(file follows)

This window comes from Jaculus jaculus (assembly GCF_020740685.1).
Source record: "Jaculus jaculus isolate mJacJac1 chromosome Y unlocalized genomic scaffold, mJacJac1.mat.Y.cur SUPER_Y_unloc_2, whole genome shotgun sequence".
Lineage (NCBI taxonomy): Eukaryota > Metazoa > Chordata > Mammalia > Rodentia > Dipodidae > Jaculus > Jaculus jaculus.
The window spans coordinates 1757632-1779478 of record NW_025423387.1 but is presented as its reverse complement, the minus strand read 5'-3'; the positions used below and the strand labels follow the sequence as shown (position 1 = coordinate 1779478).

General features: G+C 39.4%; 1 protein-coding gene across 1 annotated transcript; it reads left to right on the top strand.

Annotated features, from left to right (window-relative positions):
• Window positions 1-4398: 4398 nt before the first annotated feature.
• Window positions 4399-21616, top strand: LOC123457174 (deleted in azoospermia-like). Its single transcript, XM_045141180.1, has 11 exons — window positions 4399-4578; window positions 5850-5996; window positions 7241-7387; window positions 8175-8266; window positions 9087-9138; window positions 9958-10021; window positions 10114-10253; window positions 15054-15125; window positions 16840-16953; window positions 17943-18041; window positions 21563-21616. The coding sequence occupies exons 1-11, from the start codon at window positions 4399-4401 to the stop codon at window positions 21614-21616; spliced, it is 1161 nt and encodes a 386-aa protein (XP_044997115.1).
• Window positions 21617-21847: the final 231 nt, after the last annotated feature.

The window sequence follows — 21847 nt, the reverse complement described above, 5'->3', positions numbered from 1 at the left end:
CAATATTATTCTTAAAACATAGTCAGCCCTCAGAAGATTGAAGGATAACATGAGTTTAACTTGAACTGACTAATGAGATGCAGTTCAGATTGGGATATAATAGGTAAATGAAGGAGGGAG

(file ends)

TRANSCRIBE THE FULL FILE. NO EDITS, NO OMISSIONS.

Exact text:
This window comes from Jaculus jaculus (assembly GCF_020740685.1).
Source record: "Jaculus jaculus isolate mJacJac1 chromosome Y unlocalized genomic scaffold, mJacJac1.mat.Y.cur SUPER_Y_unloc_2, whole genome shotgun sequence".
Lineage (NCBI taxonomy): Eukaryota > Metazoa > Chordata > Mammalia > Rodentia > Dipodidae > Jaculus > Jaculus jaculus.
The window spans coordinates 1757632-1779478 of record NW_025423387.1 but is presented as its reverse complement, the minus strand read 5'-3'; the positions used below and the strand labels follow the sequence as shown (position 1 = coordinate 1779478).

General features: G+C 39.4%; 1 protein-coding gene across 1 annotated transcript; it reads left to right on the top strand.

Annotated features, from left to right (window-relative positions):
• Window positions 1-4398: 4398 nt before the first annotated feature.
• Window positions 4399-21616, top strand: LOC123457174 (deleted in azoospermia-like). Its single transcript, XM_045141180.1, has 11 exons — window positions 4399-4578; window positions 5850-5996; window positions 7241-7387; window positions 8175-8266; window positions 9087-9138; window positions 9958-10021; window positions 10114-10253; window positions 15054-15125; window positions 16840-16953; window positions 17943-18041; window positions 21563-21616. The coding sequence occupies exons 1-11, from the start codon at window positions 4399-4401 to the stop codon at window positions 21614-21616; spliced, it is 1161 nt and encodes a 386-aa protein (XP_044997115.1).
• Window positions 21617-21847: the final 231 nt, after the last annotated feature.

The window sequence follows — 21847 nt, the reverse complement described above, 5'->3', positions numbered from 1 at the left end:
CAATATTATTCTTAAAACATAGTCAGCCCTCAGAAGATTGAAGGATAACATGAGTTTAACTTGAACTGACTAATGAGATGCAGTTCAGATTGGGATATAATAGGTAAATGAAGGAGGGAG